Jeish Lebnen… 3askar 3a Min?

It’s quite simple really. They flaunt their strength on the people who have no one to watch their back, no militia weapons in their arms and no wasta to clear their names. They dare to beat those people up for speaking. They dare to turn peaceful protests into matters of them flexing their muscles.

3askar 3a min? 3askar 3al d3if. 3askar 3a yalli ma fi bdahro 7ada. 3askar 3a yalli fiyon yesta2wo 3leih.

Lebanese Army

Photo by Bilal Jawich

Can we excuse them? Perhaps so. After all, the level of repression of power (as to not to say castration) in the picture below is too damn high. Something’s gotta give somewhere – and some Lebanese are the ones on whom that something is given every single time.

Picture courtesy of Naharnet

Picture courtesy of Naharnet

Armed forces that only use their power against the weak are not armed forces that can protect me. They are not armed forces I respect. They are not armed forces I feel any patriotism toward. They are armed forces that disgust me. And the latest protest wasn’t their first time at it recently. They also beat up students protesting Lebanon’s history book almost a year ago.

Can we expect otherwise from a country that is on the fast track to become an exemplary failure? Failure of governance, failure of politics, failure of a parliament, failure of mentalities and last but not least failure of an army.

I may not think the protests against the parliament’s mandate will get us anywhere – not when the country’s legal and judicial division is not even separate from the political debacle. Speaking of judicial power, let’s add another failure to the above list: the constitutional “joke” council. But it’s the damn right of the protesters not to get beaten up for protesting.

Do I live in a dictatorship? It’s sure feeling more and more like it with every single day. Teslam ya 3askar lebnen ya 7amina.

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9 thoughts on “Jeish Lebnen… 3askar 3a Min?

  1. Let’s consider this rationally:

    The army has orders to protect parliament square. Protesters tried to invade parliament square by force… Army responded.

    The army has orders to protect civilians from armed men in the streets (Sara7a, let both sides kill each other, but not come close to civilians… why risk army men when they’ll just kill each other). The army watched those men kill each other. And that picture shows they were HIGHLY outnumbered…

    So quit the attention-seeking-blog writings, and report this RATIONALLY.

    The army has no current capability to stop all armed militias in Lebanon. Kholsit

    Reply
    • 1) I find it hard to believe only one army tank was deployed in Saida. I find it hard to believe the army is always outnumbered every single time militias run haywire.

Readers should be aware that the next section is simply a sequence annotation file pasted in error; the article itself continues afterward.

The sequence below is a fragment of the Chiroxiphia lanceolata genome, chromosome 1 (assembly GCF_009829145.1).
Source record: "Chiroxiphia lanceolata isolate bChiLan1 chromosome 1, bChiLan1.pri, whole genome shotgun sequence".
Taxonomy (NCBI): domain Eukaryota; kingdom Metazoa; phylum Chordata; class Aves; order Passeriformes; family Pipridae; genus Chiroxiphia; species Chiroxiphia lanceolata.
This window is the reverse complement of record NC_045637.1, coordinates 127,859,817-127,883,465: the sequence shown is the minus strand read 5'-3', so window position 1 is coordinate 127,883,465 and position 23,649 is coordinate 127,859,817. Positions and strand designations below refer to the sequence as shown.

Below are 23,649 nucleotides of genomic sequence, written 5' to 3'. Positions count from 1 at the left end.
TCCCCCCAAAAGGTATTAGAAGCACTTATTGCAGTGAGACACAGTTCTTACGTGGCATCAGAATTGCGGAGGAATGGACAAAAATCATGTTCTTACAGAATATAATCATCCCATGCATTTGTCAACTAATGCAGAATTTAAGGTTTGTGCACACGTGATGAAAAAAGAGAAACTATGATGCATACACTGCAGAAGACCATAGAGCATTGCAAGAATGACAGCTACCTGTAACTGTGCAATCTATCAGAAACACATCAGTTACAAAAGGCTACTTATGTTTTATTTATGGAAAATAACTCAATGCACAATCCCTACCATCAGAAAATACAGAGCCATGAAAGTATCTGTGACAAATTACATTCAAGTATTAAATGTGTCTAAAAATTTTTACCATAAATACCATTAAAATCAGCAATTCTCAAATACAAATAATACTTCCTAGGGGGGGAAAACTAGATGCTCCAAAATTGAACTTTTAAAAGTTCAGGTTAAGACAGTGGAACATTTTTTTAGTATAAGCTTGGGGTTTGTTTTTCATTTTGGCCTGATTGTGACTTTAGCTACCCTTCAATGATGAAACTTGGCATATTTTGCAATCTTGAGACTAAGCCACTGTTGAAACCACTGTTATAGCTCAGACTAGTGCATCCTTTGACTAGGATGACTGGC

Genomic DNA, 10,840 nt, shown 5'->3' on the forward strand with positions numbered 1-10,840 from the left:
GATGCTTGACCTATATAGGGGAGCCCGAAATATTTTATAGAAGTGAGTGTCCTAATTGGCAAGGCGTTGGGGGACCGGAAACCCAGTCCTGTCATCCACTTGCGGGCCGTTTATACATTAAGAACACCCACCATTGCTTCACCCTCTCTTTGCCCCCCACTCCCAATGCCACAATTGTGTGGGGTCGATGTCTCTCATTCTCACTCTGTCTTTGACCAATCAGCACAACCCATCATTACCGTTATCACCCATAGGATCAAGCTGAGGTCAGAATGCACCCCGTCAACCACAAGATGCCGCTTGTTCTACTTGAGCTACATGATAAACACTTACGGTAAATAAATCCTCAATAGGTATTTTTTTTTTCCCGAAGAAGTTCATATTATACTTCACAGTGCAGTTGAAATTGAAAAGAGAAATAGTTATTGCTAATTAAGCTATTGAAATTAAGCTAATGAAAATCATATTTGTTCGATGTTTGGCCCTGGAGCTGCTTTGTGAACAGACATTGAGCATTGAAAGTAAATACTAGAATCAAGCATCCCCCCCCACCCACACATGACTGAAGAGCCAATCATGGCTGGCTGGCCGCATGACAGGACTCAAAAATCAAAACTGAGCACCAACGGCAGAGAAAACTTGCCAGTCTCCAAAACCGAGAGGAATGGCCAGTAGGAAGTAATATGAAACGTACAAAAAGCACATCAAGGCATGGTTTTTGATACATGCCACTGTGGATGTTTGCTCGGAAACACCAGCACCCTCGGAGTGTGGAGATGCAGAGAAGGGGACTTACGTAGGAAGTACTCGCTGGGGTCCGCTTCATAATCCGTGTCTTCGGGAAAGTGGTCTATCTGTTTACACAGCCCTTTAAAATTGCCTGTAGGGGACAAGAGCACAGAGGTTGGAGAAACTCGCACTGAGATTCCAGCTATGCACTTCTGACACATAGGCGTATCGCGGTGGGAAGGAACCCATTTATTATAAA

2) Yeah, sure – the protesters wanted to invade parliament. That’s why we beat them up right.

      3) I’m afraid all form of rationality drops when people dare to criticize our beloved army. 7aram, they do nothing wrong.

      4) I guess the president was attention-seeking when he criticized the behavior of the armed forces as well.

      Reply
    • How is that rational?

      Do you believe the army should be a private guard for people in power to use if something is done they don’t like?

      Shouldn’t the LAF (attempt to) secure the sovereignty of the state and its borders by confronting *all* armed groups which don’t?

      Reply
  2. “I may not think the protests against the parliament’s mandate will get us anywhere” then what should people do NAG ?? nagging wont get us anywhere

    Reply
    • Yeah perhaps. But some people who nag don’t set out to change things – they just need to vent. Besides, saying a protest won’t get us anywhere is one thing and saying a protest shouldn’t happen is another.

      Reply
      • of course protesting ONCE wont get us anywhere it should be done more often till we get our rights, lebanese give up so easily and want the easy way out in everything even in making money

        Reply
  3. Why is the army used against civilian protests in the first place, even if it concerns the surroundings of the parliament? These guys on the first picture are regular army and not (even) ISF, right? Aren’t your regular police equipped with batons at least and don’t they have anti-riot gear if things get hot?

    In my opinion when the army is used against non(-heavily) armed civilians something is *very* wrong with the government’s perception of law & order. Even the use of the gendarmerie should be strongly reconsidered by those in power.

    Perhaps it’s a middle eastern thing. Israel uses “border police” and the regular army in the Palestinian territories and we all know what the Syrians do….

    Reply

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